Pushing algebra for all students has failed to prepare low-achieving students for college, reports Education Week.
• An analysis using longitudinal statewide data on students in Arkansas and Texas found that, for the lowest-scoring 8th graders, even making it one course past Algebra 2 might not be enough to help them become “college and career ready” by the end of high school.
• An evaluation of the Chicago public schools’ efforts to boost algebra coursetaking found that, although more students completed the course by 9th grade as a result of the policy, failure rates increased, grades dropped slightly, test scores did not improve, and students were no more likely to attend college when they left the system.
Students with very poor math skills are “misplaced” in algebra classes, concluded Tom Loveless in a 2008 Brookings Institution paper.
“No one has figured out how to teach algebra to kids who are seven or eight years behind before they get to algebra, and teach it all in one year,” said Mr. Loveless, who favors interventions for struggling students at even earlier ages.
Algebra-for-all policies were a reaction to research showing that remedial math is a dead end, especially for low-income and minority students, while algebra is a “gateway” to advanced math classes and then to college.
But putting all students in the same math class seems to have held back the high achievers without doing much for the low achievers, says Elaine M. Allensworth of the Consortium on Chicago School Research.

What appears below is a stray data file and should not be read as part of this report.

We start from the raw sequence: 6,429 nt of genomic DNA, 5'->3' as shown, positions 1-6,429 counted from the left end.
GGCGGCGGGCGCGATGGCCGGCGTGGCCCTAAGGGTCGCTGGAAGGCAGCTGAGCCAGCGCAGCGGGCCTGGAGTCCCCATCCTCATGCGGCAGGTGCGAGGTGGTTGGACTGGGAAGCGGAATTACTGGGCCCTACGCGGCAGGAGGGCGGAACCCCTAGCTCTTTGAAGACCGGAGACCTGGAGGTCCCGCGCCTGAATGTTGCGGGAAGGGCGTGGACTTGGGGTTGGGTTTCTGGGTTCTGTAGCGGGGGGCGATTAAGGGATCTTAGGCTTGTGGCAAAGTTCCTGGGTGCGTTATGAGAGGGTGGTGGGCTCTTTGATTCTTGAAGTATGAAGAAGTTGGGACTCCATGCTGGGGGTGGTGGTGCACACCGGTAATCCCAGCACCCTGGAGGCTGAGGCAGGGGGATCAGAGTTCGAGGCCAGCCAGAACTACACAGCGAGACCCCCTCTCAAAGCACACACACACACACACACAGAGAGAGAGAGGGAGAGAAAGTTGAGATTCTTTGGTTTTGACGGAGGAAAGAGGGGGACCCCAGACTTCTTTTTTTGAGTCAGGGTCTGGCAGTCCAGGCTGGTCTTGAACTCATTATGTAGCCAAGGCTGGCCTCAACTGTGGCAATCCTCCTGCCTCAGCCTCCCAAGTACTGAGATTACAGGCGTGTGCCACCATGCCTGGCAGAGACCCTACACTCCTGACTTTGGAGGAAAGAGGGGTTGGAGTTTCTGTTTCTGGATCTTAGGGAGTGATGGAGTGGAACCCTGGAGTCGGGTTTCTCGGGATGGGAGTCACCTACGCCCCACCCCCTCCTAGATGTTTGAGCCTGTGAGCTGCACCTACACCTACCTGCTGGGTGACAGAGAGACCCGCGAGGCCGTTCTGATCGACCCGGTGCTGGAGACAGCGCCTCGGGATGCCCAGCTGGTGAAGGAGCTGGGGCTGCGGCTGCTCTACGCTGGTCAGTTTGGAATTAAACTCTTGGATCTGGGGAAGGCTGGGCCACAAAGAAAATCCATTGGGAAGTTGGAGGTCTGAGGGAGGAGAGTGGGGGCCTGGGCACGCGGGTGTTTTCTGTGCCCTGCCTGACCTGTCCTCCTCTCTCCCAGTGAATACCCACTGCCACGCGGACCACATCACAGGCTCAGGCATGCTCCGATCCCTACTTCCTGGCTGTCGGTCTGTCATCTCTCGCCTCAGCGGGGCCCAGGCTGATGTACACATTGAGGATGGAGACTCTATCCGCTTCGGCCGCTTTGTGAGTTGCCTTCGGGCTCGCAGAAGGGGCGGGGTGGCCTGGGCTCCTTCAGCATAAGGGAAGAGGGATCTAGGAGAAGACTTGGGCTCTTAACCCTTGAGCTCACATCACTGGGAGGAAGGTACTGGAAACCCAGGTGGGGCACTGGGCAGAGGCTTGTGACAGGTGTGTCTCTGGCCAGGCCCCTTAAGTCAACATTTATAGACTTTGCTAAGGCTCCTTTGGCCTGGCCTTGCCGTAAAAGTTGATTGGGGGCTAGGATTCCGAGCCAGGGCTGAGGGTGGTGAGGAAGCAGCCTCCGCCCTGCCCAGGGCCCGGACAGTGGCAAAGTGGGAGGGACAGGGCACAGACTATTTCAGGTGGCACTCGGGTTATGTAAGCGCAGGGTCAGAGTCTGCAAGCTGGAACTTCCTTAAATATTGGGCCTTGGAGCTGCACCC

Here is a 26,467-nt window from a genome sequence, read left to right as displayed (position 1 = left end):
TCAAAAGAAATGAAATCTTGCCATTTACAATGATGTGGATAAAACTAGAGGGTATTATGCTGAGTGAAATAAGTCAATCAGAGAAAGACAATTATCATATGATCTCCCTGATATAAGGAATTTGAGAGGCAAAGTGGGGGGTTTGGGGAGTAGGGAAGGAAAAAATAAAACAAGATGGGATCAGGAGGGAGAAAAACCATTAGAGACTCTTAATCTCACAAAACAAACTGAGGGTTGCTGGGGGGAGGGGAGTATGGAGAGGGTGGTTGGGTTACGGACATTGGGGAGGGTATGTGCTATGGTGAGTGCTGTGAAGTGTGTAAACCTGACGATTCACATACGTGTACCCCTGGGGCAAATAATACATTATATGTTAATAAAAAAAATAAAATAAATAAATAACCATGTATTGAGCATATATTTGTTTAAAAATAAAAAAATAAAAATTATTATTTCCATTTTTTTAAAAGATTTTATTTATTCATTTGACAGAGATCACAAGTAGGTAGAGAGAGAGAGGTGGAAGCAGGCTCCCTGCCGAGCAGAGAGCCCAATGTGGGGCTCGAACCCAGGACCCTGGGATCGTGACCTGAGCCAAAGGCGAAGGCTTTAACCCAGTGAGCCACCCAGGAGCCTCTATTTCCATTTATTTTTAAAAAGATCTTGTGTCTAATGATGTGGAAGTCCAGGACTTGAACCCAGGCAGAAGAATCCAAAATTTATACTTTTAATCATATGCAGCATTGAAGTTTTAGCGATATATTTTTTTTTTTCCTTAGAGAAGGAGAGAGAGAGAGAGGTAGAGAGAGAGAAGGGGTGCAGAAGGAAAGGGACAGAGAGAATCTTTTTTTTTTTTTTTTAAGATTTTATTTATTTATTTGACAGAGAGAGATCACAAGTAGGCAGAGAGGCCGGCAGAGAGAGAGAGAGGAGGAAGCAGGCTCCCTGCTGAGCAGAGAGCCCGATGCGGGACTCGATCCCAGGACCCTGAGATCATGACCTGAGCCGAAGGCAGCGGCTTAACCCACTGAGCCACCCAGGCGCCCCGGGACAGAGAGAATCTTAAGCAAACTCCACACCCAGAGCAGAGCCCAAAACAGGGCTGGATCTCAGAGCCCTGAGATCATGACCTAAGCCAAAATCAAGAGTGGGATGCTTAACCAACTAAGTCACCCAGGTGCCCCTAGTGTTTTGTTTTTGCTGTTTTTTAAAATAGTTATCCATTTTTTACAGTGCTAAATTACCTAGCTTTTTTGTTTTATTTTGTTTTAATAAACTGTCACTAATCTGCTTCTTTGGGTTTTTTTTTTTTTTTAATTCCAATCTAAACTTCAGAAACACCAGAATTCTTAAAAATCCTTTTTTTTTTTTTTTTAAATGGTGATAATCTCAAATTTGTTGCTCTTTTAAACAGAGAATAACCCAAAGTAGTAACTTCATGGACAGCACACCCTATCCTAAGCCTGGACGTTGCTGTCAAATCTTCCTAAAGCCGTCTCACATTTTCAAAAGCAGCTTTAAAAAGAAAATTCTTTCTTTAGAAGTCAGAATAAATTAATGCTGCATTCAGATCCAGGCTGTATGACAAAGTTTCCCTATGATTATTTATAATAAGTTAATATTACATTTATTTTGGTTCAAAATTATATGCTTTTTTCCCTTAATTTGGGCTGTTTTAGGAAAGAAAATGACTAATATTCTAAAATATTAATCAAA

“Meanwhile, the kids who weren’t taking advanced classes before are taking them now,” she said, “but they’re not very engaged in them. They have high absence rates and low levels of learning.”
Some districts now are double-dosing, requiring low-scoring students to take a math “readiness” class at the same time they take algebra. In many schools, algebra teachers “spend a very large portion of that year on basic arithmetic,” said William Schmidt, a Michigan State education professor.
It seems obvious that schools should teach arithmetic in elementary school to give students a shot at learning algebra in eighth or ninth grade. Why isn’t this happening? And if detracking holds back the good students, frustrates the poor students and exhausts the teacher, why keep doing it?
Update: Students who worked in a computer lab on a pre-algebra and algebra learning program outscored similar students taught in a classroom, reports What Works Clearinghouse.